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books on you, if you can put it that way. >> librarians go into the field because they love books and the idea of actually having them because they love books and the idea of actually having them leave their libraries is something that tears every librarians' heart out. >> that's certainly true for sarah houghton, librarian in san rafael, california. >> we're out of space so every time we get a book in we have to get rid of a book. >> reporter: she now boxes books every month, shipping them off to the internet archive. does it make you feel any better? >> i think it makes it easier for us to pull a book off the shelf knowing it will have a good home. >> >> reporter: this one says discard. >> at least they're coming here instead of the land fill. >> reporter: among things kahle has saved from the land fill are volumes of the "times" of london, the actual papers, not reproductions, filled with history, like the volume from april 1912. >> the original announcement of the sinking of the "titanic." i just find it just fabulous to be able to look through and not
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only read it but to feel it and sort of imagine yourself in 1912 in london reading these papers. >> reporter: that means everything from the classics-- >> f. scott fitzgerald. >> to the eclectic like the complete secretary's handbook and the sleepy cadillac. >> everything on a kindle looks the same but this book was meant for a very different experience with a child on your lap. let's not forget where we came from and how important the physical books, the physical reality still is in our lives. >> reporter: for brewster kahle, the past is worth holding on to, literally. >> i'm going to read that one. >> reporter: john blackstone, cbs news, san francisco. >> axelrod: and that's the cbs evening news. later on cbs, "48 hours mystery." for all of us here at cbs news, i'm jim axelrod in new york. good night. captioning sponsored by cbs captioned by media access group at wgbh access.wgbh.org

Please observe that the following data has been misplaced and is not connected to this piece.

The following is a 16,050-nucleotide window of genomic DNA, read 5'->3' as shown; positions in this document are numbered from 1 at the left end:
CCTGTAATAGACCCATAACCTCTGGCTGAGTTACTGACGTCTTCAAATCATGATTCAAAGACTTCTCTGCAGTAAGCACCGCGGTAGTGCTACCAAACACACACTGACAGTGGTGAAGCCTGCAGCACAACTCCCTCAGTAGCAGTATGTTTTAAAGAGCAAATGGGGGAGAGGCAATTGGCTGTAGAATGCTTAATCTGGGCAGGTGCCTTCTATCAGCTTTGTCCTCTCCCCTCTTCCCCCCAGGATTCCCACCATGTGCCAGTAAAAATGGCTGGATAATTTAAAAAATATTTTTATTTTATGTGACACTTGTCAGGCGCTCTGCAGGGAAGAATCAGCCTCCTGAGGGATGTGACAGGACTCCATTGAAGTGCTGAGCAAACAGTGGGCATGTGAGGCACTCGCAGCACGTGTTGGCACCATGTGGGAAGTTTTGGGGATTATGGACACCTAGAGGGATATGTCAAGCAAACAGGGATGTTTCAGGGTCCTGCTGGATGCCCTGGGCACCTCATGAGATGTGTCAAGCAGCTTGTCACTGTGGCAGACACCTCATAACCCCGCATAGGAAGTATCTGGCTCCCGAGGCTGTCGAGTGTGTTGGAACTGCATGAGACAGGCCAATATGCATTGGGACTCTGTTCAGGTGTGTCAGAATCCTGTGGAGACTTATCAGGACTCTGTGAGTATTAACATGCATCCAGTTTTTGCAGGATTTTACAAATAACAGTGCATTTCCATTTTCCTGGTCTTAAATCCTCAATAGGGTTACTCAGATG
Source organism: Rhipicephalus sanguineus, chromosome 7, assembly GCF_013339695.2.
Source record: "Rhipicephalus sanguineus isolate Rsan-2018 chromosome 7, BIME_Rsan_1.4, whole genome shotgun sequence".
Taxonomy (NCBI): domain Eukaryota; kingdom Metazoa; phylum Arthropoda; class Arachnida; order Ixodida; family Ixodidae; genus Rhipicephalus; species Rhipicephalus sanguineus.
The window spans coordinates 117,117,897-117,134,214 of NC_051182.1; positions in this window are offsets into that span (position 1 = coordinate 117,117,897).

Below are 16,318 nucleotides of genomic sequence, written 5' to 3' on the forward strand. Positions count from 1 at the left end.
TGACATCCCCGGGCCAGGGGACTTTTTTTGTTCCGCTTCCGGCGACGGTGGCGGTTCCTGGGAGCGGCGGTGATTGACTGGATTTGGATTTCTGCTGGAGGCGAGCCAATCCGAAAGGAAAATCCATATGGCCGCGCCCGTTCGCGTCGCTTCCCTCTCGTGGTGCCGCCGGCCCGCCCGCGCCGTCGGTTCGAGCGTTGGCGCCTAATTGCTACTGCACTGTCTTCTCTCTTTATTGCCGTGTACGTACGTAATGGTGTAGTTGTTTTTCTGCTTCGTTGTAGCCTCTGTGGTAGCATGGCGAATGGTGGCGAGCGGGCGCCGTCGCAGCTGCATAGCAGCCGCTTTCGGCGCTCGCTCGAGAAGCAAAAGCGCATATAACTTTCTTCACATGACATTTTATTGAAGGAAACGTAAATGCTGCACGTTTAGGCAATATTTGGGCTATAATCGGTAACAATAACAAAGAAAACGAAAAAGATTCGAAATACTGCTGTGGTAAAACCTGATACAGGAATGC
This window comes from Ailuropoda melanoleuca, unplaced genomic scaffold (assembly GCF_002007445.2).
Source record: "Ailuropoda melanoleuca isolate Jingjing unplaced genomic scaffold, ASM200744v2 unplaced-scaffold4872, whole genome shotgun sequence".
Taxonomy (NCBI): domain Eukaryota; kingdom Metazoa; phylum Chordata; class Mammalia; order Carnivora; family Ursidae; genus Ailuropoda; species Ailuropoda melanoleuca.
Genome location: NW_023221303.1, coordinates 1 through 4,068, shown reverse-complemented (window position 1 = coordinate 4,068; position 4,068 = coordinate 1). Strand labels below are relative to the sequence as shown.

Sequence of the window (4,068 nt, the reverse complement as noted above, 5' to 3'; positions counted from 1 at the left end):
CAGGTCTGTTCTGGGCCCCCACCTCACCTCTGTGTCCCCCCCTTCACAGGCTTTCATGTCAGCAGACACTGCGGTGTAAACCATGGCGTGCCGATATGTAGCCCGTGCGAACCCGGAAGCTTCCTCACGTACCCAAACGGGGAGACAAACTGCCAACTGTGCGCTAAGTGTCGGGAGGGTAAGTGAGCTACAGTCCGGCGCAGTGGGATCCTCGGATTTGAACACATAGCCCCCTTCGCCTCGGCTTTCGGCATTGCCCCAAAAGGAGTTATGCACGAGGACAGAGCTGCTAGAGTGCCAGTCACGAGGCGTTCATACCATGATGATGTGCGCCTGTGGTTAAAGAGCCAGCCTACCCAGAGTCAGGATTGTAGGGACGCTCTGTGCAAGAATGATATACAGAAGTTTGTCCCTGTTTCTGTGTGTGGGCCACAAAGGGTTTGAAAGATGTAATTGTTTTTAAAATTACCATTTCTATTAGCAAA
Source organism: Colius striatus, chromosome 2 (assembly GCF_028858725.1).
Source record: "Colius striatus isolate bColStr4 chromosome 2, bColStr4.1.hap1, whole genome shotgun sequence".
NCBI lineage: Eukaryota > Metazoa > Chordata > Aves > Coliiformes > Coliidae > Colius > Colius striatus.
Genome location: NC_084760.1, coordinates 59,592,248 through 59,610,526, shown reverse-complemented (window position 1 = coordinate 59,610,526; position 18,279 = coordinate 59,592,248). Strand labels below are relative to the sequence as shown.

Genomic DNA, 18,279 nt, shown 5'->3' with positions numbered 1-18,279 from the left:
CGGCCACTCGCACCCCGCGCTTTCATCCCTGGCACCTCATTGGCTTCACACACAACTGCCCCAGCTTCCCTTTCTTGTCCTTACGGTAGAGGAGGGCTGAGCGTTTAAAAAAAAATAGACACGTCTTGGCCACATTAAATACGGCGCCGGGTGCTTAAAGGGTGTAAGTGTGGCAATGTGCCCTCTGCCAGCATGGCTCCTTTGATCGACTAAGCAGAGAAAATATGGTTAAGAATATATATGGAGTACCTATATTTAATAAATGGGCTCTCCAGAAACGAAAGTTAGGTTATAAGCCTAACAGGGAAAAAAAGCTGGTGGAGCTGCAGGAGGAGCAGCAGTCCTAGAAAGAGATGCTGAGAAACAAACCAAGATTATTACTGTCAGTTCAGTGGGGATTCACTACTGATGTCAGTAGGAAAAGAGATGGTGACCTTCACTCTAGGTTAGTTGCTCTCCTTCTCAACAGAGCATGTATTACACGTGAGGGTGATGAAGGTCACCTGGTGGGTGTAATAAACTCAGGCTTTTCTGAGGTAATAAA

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>> we were under water for quite a long time which is not much fun. >> and now it's time to get back into the saddle, sailors hurt when a wave damage their yacht, leaving the bay area. two people found dead outside of a starbucks. why police say there's no threat to the public and why it appears the killer wanted him to be found. ,,